As regards Islamic microfinance providers, in addition to formal IMF institutions large numbers of informalmicrofinance institutions, member-based organizations, and nongovernmental organizations are active indelivering IMF-related services in different parts of the developing world.
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A financial system should be able to provide financing to different segments of a given society such that,in addition to financial and economic objectives, social objectives may be served. Since social objectivesare an essential part of the IME, it is imperative for IBF to fulfill such objectives alongside their businessinterests. As a social and moral method of financing, IBF, therefore, should contribute directly to economicand social development. This can become possible through social banking and microfinance, though itshould be recalled that the initial experience of IBF in the early 1960s in Egypt was a social bank that wasmicrofinancing-oriented.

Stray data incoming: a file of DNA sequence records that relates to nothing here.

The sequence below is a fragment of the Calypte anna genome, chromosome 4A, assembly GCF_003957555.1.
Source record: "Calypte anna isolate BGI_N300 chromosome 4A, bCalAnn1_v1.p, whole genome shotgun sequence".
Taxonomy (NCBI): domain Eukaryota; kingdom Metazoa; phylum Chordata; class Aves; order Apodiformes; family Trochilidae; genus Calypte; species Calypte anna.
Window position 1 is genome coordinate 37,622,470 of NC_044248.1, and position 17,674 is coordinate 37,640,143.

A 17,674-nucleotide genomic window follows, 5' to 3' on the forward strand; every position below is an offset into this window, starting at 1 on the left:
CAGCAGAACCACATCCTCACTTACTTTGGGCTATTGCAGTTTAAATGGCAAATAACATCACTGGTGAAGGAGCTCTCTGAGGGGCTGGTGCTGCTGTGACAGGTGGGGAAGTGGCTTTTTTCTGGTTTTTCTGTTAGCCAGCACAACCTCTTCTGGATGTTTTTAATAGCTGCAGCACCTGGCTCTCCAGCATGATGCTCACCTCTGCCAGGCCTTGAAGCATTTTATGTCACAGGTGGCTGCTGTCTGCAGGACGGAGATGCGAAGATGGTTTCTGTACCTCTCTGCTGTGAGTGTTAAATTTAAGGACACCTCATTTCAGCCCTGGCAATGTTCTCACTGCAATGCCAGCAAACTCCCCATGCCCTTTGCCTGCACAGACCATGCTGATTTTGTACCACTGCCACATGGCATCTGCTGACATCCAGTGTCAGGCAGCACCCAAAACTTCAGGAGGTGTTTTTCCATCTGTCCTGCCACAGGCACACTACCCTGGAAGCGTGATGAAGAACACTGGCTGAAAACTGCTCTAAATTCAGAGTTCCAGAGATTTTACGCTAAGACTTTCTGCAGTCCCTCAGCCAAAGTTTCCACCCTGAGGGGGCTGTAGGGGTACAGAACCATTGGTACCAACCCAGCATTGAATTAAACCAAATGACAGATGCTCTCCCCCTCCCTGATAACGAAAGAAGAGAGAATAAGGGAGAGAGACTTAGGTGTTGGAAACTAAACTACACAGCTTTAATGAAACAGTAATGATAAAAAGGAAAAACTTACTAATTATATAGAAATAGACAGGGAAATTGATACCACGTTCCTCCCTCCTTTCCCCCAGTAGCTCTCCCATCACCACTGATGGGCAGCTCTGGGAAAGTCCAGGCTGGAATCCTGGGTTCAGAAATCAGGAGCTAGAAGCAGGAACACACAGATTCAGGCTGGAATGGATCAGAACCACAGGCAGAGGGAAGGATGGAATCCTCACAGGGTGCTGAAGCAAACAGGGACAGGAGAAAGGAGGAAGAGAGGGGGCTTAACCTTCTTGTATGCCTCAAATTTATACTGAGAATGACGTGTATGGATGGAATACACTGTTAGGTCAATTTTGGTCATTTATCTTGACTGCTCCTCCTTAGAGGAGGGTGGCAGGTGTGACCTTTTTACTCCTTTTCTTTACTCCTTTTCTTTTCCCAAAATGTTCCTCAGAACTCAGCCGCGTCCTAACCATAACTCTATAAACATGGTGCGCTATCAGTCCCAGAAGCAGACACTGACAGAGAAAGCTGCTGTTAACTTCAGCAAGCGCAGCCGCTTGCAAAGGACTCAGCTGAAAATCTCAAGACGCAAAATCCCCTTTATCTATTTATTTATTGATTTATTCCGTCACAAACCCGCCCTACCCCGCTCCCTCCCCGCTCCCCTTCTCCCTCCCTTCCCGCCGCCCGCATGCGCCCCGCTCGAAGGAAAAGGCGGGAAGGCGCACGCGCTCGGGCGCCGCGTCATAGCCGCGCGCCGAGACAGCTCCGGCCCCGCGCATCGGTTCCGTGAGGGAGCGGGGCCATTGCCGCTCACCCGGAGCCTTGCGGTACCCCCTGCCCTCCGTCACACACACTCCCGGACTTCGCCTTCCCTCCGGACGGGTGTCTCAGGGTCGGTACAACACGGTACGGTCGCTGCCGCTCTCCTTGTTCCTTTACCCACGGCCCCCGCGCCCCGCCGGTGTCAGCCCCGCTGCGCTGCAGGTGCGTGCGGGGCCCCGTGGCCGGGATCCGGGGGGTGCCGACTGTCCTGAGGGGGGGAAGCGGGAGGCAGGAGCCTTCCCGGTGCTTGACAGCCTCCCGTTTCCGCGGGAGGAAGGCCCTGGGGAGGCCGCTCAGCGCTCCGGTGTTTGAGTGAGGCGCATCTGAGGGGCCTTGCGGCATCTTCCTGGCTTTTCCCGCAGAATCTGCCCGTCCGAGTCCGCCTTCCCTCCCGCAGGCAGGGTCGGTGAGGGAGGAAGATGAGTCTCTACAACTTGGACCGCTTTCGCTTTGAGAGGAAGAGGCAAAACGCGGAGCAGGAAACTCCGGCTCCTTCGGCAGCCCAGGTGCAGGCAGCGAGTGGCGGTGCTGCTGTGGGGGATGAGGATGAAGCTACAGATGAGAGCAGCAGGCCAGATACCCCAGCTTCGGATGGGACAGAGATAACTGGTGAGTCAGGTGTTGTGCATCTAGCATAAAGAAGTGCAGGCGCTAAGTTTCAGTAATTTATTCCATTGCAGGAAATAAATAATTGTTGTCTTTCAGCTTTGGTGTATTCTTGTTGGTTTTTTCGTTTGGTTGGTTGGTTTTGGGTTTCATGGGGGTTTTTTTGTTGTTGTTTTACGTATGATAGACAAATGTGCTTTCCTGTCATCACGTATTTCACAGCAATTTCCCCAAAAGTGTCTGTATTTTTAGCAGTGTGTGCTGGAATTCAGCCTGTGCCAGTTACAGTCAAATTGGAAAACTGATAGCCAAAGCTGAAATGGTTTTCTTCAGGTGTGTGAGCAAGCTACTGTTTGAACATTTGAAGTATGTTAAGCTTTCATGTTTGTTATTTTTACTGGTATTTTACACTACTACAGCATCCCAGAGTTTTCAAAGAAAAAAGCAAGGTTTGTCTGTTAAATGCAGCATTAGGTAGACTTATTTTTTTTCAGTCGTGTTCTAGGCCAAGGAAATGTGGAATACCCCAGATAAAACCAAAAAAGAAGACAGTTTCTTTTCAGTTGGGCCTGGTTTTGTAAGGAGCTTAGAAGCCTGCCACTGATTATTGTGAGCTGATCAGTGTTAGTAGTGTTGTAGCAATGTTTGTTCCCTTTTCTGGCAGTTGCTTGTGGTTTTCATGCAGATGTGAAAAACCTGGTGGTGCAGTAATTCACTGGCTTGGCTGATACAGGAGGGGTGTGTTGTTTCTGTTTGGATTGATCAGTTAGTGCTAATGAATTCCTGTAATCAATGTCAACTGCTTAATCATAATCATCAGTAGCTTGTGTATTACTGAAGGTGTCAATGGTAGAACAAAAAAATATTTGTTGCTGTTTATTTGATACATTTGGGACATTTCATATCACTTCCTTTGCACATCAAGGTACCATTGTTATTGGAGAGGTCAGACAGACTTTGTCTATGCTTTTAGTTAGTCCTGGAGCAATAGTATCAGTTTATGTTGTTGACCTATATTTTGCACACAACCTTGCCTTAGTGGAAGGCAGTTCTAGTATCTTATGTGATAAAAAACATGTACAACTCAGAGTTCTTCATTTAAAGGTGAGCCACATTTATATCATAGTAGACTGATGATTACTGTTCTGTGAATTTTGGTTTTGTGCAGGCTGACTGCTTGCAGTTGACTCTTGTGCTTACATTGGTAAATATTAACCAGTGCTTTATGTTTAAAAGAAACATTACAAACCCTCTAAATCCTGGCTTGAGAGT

Due to the complementarity between IBF and microfinance, there is a need to see further and proactiveinvolvement of IBF and nonbanking Islamic institutions to provide IMF.
By using the essential methods and instruments outlined here, authentic models of IMF can be developedthat will ensure the proactive development and efficient running of microfinancing, so that self-sustaining andhuman-centered development, aimed at helping poor individuals and entrepreneurs who are excluded fromeconomic and financial life, can be achieved as expected by IME by also creating social capital.
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Dusuki, Asyraf Wadji. Banking for the poor: The role of Islamic banking in microfinance initiatives.Humanomics 24:1 (2008): 4966. Online at: dx.doi.org/10.1108/08288660810851469
Wilson, Rodney. Making development assistance sustainable through Islamic microfinance.IIUM Journal of Economics and Management 15:2 (2007): 197217. Online at: www.iium.edu.my/enmjournal/152art3.pdf